How Creativity Strengthens Musicians During Times Of Tragedy

In times of intense turmoil and uncertainty, creativity can give artists meaning, comfort, and direction when they’d otherwise feel aimless. Musicians are just one of the countless groups of people seeing their professions get upended during the COVID-19 crisis. Embracing creativity during this painful time won’t bring your life back to normal or fix what’s wrong. But it can make some of our lives better in a meaningful way. 

What maintaining a creative practice gives musicians during challenging times 

What most of us consider normal has become a thing of the past in the age of COVID-19. Maintaining a regular creative practice can give musicians during this time is structure, hope, excitement, and goals to work towards. If you tour for a living or regularly practice with bandmates, the usual ways you express yourself through music are inevitably going to be very different right now. But making an effort to keep the act of creating and exploring music during this time is important. It can be something that strengthens you not only as a musician but also as a person. 

It’s easy to forget this, but creativity enriches our lives in profound ways during normal circumstances as well. The difference now is that musicians will be more inclined to seek out creativity as a lifeline during the pandemic. Everything around us might be changing, but that doesn’t mean our connection with music has to as well. By turning to musical creativity during this crisis, we’ll have an outlet that can center and strengthen us. But, as we’ll soon see, that doesn’t mean making music will be easy for every musician right now. 

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The challenge of embracing creativity during a crisis

In times of tragedy, some musicians view creativity as a lifeboat while others can’t think about music at all. Musicians who can easily create right now aren’t better or more devoted to their craft than those who can’t. One of the worst things we can do is to oversimplify things in the midst of tragedy. If being musically creative is tough or even impossible right now, you shouldn’t feel bad about it. From unforeseen challenges that spring up while working from home to being overwhelmed by despair and anxiety, it’s completely understandable why engaging with music is difficult for many of us right now.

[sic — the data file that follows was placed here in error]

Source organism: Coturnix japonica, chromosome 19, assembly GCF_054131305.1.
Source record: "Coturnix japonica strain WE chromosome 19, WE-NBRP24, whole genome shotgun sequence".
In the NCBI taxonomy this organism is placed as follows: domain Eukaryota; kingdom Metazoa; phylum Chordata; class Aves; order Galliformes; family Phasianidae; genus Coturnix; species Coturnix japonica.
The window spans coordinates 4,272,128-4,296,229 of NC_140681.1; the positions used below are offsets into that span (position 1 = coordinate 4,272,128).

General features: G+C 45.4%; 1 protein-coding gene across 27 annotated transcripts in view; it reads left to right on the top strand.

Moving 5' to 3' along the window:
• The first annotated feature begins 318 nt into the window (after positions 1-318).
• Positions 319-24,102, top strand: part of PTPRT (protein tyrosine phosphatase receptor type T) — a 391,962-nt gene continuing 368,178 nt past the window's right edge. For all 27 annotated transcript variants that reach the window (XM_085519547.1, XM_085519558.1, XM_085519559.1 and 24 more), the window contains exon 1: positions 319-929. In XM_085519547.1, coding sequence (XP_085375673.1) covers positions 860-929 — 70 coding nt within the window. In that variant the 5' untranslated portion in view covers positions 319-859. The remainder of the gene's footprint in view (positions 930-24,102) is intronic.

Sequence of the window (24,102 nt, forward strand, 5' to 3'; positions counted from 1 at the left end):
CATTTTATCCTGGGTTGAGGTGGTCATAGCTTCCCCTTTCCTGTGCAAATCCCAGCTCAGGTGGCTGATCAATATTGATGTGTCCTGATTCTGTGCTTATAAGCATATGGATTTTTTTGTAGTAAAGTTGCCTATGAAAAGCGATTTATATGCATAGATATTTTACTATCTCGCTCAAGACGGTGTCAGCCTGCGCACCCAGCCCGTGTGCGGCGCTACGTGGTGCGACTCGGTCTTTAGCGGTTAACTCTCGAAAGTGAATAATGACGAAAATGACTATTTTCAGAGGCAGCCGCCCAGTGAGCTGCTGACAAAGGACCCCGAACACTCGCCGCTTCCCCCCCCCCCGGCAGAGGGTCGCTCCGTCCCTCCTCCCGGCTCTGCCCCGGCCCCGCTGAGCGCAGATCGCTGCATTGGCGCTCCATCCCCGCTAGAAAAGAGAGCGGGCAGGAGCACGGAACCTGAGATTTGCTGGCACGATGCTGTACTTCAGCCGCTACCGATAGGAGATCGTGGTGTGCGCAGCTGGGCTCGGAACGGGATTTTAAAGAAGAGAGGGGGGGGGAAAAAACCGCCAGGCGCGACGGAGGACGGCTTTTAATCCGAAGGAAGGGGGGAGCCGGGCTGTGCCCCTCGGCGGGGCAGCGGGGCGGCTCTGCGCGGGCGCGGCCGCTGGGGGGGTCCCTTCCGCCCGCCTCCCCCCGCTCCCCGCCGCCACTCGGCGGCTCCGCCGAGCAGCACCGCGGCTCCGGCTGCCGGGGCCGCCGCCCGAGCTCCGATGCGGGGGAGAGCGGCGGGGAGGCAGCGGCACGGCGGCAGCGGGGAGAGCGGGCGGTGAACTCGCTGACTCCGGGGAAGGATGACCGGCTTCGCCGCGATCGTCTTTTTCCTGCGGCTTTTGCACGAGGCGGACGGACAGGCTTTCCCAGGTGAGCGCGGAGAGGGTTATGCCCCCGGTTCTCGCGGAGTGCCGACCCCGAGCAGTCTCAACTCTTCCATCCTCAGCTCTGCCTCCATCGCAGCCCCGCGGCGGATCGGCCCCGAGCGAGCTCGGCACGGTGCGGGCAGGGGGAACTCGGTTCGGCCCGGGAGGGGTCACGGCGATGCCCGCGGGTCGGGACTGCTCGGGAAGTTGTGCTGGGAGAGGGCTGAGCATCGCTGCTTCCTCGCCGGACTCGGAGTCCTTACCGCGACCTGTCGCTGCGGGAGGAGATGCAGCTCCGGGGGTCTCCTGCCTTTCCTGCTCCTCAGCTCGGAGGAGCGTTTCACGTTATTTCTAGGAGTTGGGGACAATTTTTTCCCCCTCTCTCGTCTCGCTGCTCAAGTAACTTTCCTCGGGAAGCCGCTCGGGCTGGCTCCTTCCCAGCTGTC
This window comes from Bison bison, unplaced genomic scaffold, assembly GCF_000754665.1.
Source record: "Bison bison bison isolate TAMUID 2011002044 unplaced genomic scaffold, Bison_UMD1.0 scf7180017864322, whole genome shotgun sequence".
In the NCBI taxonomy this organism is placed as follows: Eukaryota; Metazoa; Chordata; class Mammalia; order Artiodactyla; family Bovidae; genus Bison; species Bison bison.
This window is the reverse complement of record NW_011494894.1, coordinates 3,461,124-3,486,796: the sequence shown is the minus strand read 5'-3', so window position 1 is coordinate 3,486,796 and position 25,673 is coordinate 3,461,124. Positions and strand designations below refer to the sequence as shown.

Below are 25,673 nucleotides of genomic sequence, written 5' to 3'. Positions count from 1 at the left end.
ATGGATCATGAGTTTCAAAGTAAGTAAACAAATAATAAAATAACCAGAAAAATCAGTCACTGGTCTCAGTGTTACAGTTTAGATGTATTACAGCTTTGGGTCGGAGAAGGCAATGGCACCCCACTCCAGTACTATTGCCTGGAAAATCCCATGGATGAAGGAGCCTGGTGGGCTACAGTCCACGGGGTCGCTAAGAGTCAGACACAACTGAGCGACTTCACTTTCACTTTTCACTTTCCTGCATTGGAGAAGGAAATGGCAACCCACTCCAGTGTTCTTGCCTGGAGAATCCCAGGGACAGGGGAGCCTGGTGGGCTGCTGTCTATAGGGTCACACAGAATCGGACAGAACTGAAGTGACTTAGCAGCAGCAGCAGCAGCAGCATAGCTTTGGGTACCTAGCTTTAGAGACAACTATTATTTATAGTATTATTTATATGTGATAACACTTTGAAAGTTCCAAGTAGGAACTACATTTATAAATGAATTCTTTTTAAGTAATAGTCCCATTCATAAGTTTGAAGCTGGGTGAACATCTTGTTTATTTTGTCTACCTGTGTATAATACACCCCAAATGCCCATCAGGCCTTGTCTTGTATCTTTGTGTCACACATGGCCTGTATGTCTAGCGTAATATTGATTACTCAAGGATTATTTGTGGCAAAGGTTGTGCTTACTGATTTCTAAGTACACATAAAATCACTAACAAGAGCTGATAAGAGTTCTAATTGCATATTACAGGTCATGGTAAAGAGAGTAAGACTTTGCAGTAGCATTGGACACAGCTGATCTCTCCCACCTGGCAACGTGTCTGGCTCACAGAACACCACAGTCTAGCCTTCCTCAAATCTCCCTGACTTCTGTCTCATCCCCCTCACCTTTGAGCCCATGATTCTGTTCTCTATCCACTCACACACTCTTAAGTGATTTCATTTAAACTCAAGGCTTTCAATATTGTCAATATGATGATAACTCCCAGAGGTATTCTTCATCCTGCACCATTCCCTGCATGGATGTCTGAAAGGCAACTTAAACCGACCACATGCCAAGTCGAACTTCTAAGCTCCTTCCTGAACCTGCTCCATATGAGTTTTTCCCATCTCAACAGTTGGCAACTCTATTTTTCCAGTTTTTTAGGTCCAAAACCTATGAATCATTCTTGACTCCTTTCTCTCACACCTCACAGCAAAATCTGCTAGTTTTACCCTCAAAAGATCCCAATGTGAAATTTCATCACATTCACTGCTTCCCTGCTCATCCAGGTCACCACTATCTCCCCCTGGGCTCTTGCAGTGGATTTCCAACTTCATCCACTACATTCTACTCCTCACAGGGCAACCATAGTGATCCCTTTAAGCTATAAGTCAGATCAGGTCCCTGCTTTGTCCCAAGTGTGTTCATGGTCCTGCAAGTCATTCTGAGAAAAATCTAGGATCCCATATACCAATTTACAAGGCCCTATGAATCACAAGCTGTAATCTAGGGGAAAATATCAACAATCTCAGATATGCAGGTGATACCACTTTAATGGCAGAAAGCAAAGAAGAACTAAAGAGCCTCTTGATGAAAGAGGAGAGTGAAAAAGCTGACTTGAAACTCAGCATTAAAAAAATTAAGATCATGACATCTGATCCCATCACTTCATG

This is why tailoring expectations and being kind and patient with ourselves is paramount right now. You might want a “business as usual approach” with your musical practice right now, but no one and nothing is normal at the moment. If you find yourself less productive than usual or unable to work at all, try responding to yourself the way you would with a friend who is going through an extremely difficult time. Creativity can absolutely strengthen and enrich our lives during a tragedy, but that doesn’t mean we’ll always be able to access it to make the kind of music we think we should be making.

It’s good to have goals to work towards during this time. But it’s also a good idea to ease up on the typical pressures and expectations that drive your creative work. Like during normal circumstances, we want to create great work, but things don’t always go our way. Forcing things to happen and working when we feel like we can’t is a terrible idea right now. Working like this deprives us of the benefits of creativity, and it won’t result in meaningful work. There’s a difference between putting hard work into our music careers and unnaturally pushing through when we just don’t have it in us.